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10-22-2013 03:25 PM

I'm trying to organize my dataset with multiple variables in a table with descriptive statistics. Some of them are responses to demographic questions, some responses to survey questions, and then there are many additional variables that I do not need to analyze. How do I arrange these in a table so that I see only the variables I want to see and not the ones I don't? (ie drop the ones I don't need or select the ones I do need?) I know I use the:

proc freq

tables

procedure-- just not exactly sure how to go from there. Appreciate any help!

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10-22-2013 07:37 PM

export the variables to Excel and then sort it in the way you like to see in the final output . Delete the variables you don't like to keep. Then run the following code

%let keep_var= <copy and paste the sorted variable names from Excel here or just type in the variable names you like to keep>;

data want;

retain &keep_var.;

set have;

run;

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10-22-2013 07:54 PM

I don't fully understand your question, can you provide more details.

Are you looking to organize a dataset or your output table?

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10-22-2013 08:17 PM

Correct Reeza. I assumed that cnspencer asked about organizing the output data.

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10-23-2013 10:51 AM

Hi Reeza and Mit-- Perhaps my question was misleading-- I'm basically trying to see my data in a table- that summarizes the frequencies and descriptive statistics for only select variables I'm analyzing (some dichotomous, some contininous, and most categorical)- I thought I used:

proc freq;

table (var1) (var2) (var3) (etc..)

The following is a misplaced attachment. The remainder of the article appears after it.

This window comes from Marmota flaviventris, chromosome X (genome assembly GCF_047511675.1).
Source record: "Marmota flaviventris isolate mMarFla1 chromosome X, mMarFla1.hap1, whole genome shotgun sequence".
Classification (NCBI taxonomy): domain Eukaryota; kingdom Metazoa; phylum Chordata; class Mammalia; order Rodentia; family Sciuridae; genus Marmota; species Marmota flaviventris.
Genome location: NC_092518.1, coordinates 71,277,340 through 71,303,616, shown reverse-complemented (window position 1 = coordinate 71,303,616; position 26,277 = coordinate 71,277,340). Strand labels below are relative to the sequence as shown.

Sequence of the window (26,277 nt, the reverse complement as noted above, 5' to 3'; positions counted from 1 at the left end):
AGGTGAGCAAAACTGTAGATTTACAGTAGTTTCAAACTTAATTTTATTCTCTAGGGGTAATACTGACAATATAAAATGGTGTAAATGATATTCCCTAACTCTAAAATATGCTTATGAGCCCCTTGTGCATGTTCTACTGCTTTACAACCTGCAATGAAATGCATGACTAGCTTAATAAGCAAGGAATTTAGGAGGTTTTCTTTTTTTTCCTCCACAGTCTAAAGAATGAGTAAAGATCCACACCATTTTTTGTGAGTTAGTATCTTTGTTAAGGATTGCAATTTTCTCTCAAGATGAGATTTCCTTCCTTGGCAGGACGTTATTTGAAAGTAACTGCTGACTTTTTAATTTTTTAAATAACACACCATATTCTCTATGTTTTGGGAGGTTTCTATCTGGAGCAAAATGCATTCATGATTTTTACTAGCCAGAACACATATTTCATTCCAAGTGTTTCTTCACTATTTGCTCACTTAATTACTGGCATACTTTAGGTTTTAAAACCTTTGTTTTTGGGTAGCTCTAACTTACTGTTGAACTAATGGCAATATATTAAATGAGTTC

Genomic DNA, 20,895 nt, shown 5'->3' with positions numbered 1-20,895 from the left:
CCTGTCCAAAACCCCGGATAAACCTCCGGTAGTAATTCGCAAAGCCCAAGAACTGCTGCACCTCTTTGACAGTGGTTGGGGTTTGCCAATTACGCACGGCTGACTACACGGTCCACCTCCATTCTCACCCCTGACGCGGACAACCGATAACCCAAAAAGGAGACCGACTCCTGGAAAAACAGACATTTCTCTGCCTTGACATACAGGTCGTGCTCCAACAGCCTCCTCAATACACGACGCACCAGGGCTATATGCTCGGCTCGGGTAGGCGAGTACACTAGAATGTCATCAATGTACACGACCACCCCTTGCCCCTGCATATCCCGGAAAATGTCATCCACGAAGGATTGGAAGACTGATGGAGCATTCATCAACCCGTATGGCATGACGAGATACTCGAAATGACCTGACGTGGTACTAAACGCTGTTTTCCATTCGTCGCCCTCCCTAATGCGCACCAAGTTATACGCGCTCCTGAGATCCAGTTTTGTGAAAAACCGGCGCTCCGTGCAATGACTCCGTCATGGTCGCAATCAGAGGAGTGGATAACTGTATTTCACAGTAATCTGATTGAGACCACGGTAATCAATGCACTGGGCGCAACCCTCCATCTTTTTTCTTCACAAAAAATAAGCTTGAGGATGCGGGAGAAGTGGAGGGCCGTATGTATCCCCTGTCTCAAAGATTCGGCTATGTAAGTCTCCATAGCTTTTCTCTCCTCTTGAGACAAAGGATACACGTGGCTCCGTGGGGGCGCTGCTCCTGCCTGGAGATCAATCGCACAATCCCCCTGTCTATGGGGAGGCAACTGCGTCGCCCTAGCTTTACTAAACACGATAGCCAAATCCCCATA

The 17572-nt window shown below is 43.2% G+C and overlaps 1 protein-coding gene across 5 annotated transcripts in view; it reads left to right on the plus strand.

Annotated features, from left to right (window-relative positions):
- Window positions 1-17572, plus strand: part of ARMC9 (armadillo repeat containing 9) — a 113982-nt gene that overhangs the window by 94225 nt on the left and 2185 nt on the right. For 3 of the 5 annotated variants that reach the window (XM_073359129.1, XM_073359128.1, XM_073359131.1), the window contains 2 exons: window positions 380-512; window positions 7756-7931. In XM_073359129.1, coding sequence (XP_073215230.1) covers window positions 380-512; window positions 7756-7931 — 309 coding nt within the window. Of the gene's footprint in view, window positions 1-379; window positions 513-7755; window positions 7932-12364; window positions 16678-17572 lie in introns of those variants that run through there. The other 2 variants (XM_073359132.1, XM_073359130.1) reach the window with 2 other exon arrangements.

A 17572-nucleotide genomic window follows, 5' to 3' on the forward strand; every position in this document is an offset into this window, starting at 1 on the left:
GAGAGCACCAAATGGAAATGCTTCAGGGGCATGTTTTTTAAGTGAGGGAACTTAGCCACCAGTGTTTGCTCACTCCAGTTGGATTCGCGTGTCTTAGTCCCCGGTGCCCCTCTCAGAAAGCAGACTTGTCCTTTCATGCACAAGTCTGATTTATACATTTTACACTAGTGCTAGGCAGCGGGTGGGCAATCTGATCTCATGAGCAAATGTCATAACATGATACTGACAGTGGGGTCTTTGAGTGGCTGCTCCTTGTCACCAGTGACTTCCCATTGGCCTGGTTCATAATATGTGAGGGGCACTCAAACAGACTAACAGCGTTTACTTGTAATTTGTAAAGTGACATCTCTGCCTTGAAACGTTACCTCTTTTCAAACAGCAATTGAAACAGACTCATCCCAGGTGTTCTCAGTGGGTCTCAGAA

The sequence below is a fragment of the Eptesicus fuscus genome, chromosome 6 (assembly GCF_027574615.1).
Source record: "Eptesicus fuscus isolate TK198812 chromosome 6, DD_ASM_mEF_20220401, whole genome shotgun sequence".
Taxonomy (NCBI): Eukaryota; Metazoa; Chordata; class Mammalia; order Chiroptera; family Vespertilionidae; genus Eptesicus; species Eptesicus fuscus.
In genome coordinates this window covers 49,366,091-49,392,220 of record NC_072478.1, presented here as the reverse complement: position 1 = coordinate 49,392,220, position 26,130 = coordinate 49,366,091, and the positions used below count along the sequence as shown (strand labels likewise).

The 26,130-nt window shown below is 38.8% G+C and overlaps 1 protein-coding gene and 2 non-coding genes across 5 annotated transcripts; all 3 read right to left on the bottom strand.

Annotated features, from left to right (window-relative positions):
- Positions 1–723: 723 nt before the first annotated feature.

Just wondering if there is a better way to do this? So that it will summarize output I want, organized in a way that makes sense for what I'm trying to do (which is describe my population so that I can then look at whether or not those charateristics predict certain outcomes..)

Thanks a lot!

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10-23-2013 10:55 AM

Not really. Generally I'll just run a whole bunch of procs (freq/means) on my variables to first get an idea.

Once I'm more familiar with my data then I follow the standards in this paper for preparing results, primarily for publication. SAS doesn't do this by default, so it takes a bit of manipulation by the coder/user to generate such tables.

A guide for preparing a patient-oriented research manuscript

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10-23-2013 12:05 PM

Thanks Reeza. Yeah I'm pretty skilled/educated on analyzing the output-- it's just getting my data to give me that output (ie knowing the SAS language since I was required to use STATA in school )

Do you just dump all variables in following the table statement? Is it ok to place variables of mixed types (cont/cat/dichot) following the table statement? Also-- do you know a command for merging 2 data sets together so that I can look at everything in one big table?

Thanks!

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10-23-2013 12:09 PM

Check out the UCLA tutorials:

http://www.ats.ucla.edu/stat/sas/

It's fine to dump all the categorical data into a proc freq but useless for continuous variables.

For continuous variables use proc univariate instead.